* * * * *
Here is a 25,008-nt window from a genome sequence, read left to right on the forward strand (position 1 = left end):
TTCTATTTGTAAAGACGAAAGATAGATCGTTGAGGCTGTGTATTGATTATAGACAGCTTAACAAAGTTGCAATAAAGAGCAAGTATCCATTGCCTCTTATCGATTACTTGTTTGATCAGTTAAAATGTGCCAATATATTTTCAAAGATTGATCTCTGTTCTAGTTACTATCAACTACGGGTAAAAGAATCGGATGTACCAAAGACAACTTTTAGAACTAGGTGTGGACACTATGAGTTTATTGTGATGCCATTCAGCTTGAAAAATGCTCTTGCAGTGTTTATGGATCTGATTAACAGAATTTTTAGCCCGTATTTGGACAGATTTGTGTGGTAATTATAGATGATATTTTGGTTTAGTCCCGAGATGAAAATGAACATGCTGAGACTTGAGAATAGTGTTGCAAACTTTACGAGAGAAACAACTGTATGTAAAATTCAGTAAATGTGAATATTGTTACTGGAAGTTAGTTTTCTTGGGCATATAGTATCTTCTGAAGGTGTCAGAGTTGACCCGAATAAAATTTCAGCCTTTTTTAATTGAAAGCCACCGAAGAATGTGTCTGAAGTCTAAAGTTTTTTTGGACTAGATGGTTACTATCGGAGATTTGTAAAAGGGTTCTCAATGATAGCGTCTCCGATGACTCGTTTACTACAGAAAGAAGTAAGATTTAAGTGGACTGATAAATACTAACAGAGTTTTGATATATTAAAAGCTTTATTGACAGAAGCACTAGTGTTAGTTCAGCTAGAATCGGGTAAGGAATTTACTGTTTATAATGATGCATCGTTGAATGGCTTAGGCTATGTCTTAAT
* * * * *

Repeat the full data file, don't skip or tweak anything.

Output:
Here is a 25,008-nt window from a genome sequence, read left to right on the forward strand (position 1 = left end):
TTCTATTTGTAAAGACGAAAGATAGATCGTTGAGGCTGTGTATTGATTATAGACAGCTTAACAAAGTTGCAATAAAGAGCAAGTATCCATTGCCTCTTATCGATTACTTGTTTGATCAGTTAAAATGTGCCAATATATTTTCAAAGATTGATCTCTGTTCTAGTTACTATCAACTACGGGTAAAAGAATCGGATGTACCAAAGACAACTTTTAGAACTAGGTGTGGACACTATGAGTTTATTGTGATGCCATTCAGCTTGAAAAATGCTCTTGCAGTGTTTATGGATCTGATTAACAGAATTTTTAGCCCGTATTTGGACAGATTTGTGTGGTAATTATAGATGATATTTTGGTTTAGTCCCGAGATGAAAATGAACATGCTGAGACTTGAGAATAGTGTTGCAAACTTTACGAGAGAAACAACTGTATGTAAAATTCAGTAAATGTGAATATTGTTACTGGAAGTTAGTTTTCTTGGGCATATAGTATCTTCTGAAGGTGTCAGAGTTGACCCGAATAAAATTTCAGCCTTTTTTAATTGAAAGCCACCGAAGAATGTGTCTGAAGTCTAAAGTTTTTTTGGACTAGATGGTTACTATCGGAGATTTGTAAAAGGGTTCTCAATGATAGCGTCTCCGATGACTCGTTTACTACAGAAAGAAGTAAGATTTAAGTGGACTGATAAATACTAACAGAGTTTTGATATATTAAAAGCTTTATTGACAGAAGCACTAGTGTTAGTTCAGCTAGAATCGGGTAAGGAATTTACTGTTTATAATGATGCATCGTTGAATGGCTTAGGCTATGTCTTAAT